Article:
Sri Lanka’s sports minister dissolves cricket board following World Cup debacle | Cricket News

NEW DELHI: Sri Lanka’s sports minister, Roshan Ranasinghe, made a significant move on Monday by sacking the national cricket board shortly after the country’s humiliating defeat by India at the World Cup. This decision follows months of conflict between Ranasinghe and Sri Lanka Cricket, the wealthiest sports organisation in the financially strained island, over allegations of widespread corruption within the board.
To lead a new interim board, Ranasinghe has appointed Arjuna Ranatunga, Sri Lanka’s 1996 World Cup-winning captain. The newly formed seven-member panel also includes a retired supreme court judge and a former board president.
This development came on the heels of the resignation of the board’s second-highest officer, secretary Mohan de Silva, a day prior to Ranasinghe’s action.
Sri Lanka’s devastating 302-run loss to India last week at the World Cup, where they were at one point 14-6 and ultimately dismissed for a mere 55, prompted a public outcry. Police have been deployed outside the board office in Colombo following angry protests on Saturday.
Ranasinghe, publicly expressing his displeasure, had demanded the entire board’s resignations, accusing Sri Lanka Cricket officials of lacking the moral and ethical right to remain in office. He had previously labelled the board as “traitorous and corrupt.”
In response to the World Cup defeat and allegations of corruption within the board, Ranasinghe had written to full members of the International Cricket Council (ICC), seeking understanding and support, despite the ICC’s regulations against political interference in the sport.
“Sri Lanka Cricket has been besieged with complaints of player disciplinary issues, management corruption, financial misconduct, and match-fixing allegations,” Ranasinghe stated in the letters, which were released to Sri Lankan media.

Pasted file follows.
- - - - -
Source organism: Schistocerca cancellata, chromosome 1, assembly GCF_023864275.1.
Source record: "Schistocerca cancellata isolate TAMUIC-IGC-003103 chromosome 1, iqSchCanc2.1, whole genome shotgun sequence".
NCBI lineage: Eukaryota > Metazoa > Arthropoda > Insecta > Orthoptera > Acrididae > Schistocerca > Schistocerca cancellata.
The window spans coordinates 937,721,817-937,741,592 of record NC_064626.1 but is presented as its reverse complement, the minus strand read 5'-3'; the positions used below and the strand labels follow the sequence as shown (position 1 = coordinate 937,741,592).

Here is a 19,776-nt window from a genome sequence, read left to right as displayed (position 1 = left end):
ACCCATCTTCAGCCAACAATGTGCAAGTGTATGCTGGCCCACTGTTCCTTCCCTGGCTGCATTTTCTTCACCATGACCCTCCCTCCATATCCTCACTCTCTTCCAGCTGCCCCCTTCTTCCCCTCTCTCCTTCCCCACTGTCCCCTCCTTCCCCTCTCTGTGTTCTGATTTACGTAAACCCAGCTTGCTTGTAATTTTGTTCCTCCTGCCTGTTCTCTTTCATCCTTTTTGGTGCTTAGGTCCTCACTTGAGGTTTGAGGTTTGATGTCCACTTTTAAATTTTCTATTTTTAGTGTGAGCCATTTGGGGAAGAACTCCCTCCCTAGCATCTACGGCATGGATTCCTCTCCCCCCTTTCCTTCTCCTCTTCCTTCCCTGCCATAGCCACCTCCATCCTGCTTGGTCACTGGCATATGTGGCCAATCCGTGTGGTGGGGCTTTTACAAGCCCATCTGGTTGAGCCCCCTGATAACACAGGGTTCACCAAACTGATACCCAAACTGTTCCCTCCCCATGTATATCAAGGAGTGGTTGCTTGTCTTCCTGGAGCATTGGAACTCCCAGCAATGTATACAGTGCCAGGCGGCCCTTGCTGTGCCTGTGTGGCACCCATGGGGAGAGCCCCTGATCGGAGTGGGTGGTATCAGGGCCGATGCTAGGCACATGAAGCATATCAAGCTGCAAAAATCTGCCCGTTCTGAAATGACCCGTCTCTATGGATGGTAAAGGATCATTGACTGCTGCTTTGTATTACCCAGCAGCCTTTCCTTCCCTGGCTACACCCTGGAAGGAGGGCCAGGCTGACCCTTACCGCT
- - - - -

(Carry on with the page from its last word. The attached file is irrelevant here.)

It’s worth noting that the ICC had compelled Ranasinghe to withdraw a three-member panel he had appointed last month to investigate alleged corruption within the board, deeming it as political interference.
As the newly appointed interim board chairman, Arjuna Ranatunga, takes charge, it marks a significant shift from the previous board, which was elected in May, with President Shammi Silva on his third consecutive term.
Sri Lanka has not won the World Cup since 1996, and Ranasinghe holds the board responsible for the “deterioration” of cricketing standards. Notably, another cabinet minister, Prasanna Ranatunga, brother of the newly appointed interim board chairman, had previously stated in parliament that the 1996 World Cup triumph had been “the biggest curse for our cricket.” He attributed the influx of money into the cricket board after 1996 as a factor that attracted individuals with intentions to engage in corrupt practices.
In 2019, former sports minister Harin Fernando had introduced stringent anti-corruption laws, stating that the ICC considered Sri Lanka one of the world’s most corrupt cricketing nations. The ongoing controversy within Sri Lankan cricket highlights the challenges faced by the sport in the country.
(With inputs from AFP)

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